Corker was first elected to the City Council in 1999, and he currently serves on the Spokane Park Board, the Public Safety Board and SEACAB. Corker holds a BA in political science from Stanford University, and in 1977 he led the effort to create the Spokane Arts Commission. He was appointed by governors Gary Locke and Mike Lowry to serve on the state council for the Prevention of Child Abuse and has been a member of the board of the Northeast Neighborhood Community Center.


"I go to all the community assembly meetings, and I find them extremely informative. The neighborhood councils are the future of that consensus building everybody is talking about," says Corker. "I'm so glad the neighborhood councils now have a chance to become part of the charter. That shows we really listen to the people who serve on them."


Corker says he decided to run after many people first approached him as a strong mayor candidate.


"I thought about the council president position back when I was elected," says Corker. "Later, I decided I would be better at this than at being strong mayor. One of the things we need to pay more attention to is due diligence. That's brought up over and over again with River Park Square, for instance. Due diligence takes time to read and understand the issues; we need to become more thorough at doing that."





Among some of the issues facing the new city government is the perception of the City Council as being split, bickering and unable to get anything done because of personal disagreements. Though both candidates say this is going to have to end, they have different ideas as to where the problem is coming from.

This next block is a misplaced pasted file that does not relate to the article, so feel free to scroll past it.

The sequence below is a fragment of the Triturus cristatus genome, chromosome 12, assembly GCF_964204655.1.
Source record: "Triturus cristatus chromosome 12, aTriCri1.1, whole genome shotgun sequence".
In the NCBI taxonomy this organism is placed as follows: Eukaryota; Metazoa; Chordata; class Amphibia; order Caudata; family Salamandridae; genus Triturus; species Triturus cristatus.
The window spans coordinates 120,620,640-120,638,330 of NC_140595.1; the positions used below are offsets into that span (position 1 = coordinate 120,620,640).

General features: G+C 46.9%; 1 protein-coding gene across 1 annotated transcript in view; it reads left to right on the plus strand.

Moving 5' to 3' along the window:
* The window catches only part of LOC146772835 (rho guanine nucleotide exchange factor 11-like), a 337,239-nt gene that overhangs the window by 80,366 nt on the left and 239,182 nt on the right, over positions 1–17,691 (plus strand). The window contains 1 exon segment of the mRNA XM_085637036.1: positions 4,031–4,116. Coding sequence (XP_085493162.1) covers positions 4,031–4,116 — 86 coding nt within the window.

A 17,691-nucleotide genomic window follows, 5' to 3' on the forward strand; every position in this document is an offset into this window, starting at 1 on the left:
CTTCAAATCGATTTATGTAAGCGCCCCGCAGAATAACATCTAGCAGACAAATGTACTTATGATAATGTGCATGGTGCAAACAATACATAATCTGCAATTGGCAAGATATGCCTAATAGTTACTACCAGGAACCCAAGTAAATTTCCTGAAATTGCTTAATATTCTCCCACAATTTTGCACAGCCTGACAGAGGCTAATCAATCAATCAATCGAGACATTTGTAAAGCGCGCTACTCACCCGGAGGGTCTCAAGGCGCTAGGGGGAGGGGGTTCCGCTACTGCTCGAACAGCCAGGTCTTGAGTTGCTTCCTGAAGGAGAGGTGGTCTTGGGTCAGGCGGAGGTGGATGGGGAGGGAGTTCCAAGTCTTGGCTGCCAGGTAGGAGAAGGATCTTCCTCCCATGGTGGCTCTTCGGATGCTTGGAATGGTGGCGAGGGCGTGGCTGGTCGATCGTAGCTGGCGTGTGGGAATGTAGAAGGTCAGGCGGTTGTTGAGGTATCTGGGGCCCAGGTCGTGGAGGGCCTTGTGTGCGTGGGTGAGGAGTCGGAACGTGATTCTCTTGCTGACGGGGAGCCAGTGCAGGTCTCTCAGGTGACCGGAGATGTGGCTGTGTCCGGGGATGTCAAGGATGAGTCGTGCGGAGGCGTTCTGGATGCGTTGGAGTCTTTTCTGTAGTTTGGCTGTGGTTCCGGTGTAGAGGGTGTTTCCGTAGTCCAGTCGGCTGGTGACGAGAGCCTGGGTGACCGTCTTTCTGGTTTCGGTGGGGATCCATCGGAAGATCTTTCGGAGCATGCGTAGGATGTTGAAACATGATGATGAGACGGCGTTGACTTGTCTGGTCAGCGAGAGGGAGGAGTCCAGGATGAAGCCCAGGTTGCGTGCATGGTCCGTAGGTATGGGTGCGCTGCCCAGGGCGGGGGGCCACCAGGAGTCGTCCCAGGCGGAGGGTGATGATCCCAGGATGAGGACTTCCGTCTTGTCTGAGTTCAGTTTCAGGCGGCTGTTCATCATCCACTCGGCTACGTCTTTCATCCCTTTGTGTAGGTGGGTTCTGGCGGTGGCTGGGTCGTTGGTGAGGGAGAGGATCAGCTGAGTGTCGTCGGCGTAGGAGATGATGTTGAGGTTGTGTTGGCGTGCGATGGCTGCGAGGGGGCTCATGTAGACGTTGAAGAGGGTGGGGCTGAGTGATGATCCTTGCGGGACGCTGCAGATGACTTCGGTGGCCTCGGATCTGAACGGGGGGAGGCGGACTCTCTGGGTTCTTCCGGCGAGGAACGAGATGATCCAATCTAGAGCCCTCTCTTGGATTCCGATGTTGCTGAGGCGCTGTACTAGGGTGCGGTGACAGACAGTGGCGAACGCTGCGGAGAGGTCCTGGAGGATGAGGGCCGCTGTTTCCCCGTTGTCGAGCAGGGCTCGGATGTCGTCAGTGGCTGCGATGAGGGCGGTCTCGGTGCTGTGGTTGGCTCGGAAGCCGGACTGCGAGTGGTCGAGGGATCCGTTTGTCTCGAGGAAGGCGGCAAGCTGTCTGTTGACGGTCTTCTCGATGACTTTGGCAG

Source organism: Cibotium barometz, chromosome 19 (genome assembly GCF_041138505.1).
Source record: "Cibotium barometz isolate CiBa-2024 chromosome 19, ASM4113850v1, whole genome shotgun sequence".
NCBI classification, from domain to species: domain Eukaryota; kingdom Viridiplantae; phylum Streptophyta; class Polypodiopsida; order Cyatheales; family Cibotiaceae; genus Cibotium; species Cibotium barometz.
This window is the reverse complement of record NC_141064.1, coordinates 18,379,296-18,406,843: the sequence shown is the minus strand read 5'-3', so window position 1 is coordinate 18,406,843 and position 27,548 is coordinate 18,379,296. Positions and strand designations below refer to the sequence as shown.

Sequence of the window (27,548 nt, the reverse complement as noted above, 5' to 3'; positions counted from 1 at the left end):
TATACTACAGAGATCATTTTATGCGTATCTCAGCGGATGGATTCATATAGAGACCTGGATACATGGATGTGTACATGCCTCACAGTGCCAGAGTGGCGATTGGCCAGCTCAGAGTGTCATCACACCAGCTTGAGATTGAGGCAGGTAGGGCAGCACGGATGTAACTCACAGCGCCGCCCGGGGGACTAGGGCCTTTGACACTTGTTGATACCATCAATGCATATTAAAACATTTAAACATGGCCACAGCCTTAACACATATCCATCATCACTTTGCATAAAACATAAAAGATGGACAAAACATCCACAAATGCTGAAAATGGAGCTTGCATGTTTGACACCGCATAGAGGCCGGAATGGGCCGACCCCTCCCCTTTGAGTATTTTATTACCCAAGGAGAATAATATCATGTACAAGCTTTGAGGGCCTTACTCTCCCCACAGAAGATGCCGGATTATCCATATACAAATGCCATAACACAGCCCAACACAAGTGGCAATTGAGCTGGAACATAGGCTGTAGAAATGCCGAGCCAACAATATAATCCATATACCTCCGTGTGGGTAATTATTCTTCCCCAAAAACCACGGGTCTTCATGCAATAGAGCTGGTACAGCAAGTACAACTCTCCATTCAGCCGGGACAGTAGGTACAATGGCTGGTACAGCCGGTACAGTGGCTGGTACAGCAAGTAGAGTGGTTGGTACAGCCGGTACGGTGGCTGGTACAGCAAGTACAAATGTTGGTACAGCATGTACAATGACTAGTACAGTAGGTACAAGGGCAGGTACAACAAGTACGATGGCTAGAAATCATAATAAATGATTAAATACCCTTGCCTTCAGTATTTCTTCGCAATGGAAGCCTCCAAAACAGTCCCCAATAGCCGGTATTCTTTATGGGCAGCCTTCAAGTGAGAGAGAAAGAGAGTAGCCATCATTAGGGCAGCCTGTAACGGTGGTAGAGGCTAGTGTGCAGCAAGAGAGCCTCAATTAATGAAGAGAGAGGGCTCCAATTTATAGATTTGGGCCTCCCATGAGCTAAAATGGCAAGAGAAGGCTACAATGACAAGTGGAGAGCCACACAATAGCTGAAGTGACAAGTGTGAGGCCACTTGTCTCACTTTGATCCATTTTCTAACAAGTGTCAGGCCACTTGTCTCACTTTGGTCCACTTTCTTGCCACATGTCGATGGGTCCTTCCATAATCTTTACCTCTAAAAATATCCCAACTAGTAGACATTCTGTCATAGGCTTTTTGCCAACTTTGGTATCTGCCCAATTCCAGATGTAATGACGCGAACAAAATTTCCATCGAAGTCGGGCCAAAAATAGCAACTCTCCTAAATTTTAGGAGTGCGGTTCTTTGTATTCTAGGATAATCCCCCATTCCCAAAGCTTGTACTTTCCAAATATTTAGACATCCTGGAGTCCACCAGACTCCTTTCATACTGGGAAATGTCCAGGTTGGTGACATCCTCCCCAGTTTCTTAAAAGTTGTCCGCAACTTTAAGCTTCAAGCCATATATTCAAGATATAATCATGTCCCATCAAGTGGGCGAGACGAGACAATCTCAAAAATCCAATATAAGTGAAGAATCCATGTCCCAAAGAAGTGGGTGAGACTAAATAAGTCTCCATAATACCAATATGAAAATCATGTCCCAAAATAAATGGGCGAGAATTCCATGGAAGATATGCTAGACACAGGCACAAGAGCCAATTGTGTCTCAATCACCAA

"Steve Eugster runs the council," says Higgins. "If you could see what's going on behind closed doors, you'd realize that he's in charge. We need a president who can control him, and I believe I'm that person."


Higgins says the recent debate over whether to dissolve the downtown Business Improvement District was a perfect example of a personal grievance of Eugster's that took up too much of the council's time in a way that he wouldn't allow as council president.


"We had so many big issues in front of us, and yet we were spending hours and hours on this issue," says Higgins. "We had the Lincoln Street Bridge and the budget, yet here we were meeting about dissolving something that was working just fine."


But Corker doesn't agree that Eugster is the source of all the council's woes. "I have a whole binder full of Steve's proposals, and only three or four of them have actually passed." Corker adds that he would control the microphones during the meetings and make sure nobody interrupts or spends too much time on side issues.


Higgins agrees that the meetings need to be managed better.


As for the split, Corker says he's exasperated by the media's selective coverage of controversial issues -- most votes have been 6-1 or 7-0, he claims -- but still, many voters think about the council in terms of "majority" and "minority."


Corker belongs to that so-called majority, counting on the support of Eugster, Cherie Rodgers and Mayor John Talbott. Higgins belongs to the minority, often voting along with Phyllis Holmes and Roberta Greene.


If Talbott loses his bid for strong mayor, the majority/minority split may be skewed, regardless of whether Corker or Higgins becomes council president. None of the other seats on the council are up for election, but the wildcard is who's going to be appointed to serve instead of Corker or Higgins.


"Anyone can apply for that vacant seat," says Corker. "To replace me, that person would serve the two-year balance of my term. To replace Higgins, the person would serve until next fall, and then have to run for a four-year term in a district."


Corker and Higgins support different strong mayor candidates.


"Personally, I'm going to vote for John Powers," says Higgins. "But I have worked in public administration for a long time in this city, and I feel certain I can work with Talbott as well."


Corker puts his faith in Talbott's camp: "I have said publicly that I'm going to vote for Talbott, I'm confident he's knowledgeable and the right person for the job," he says. "But it's not like I'm going to resign if Powers wins. I can work with him, too."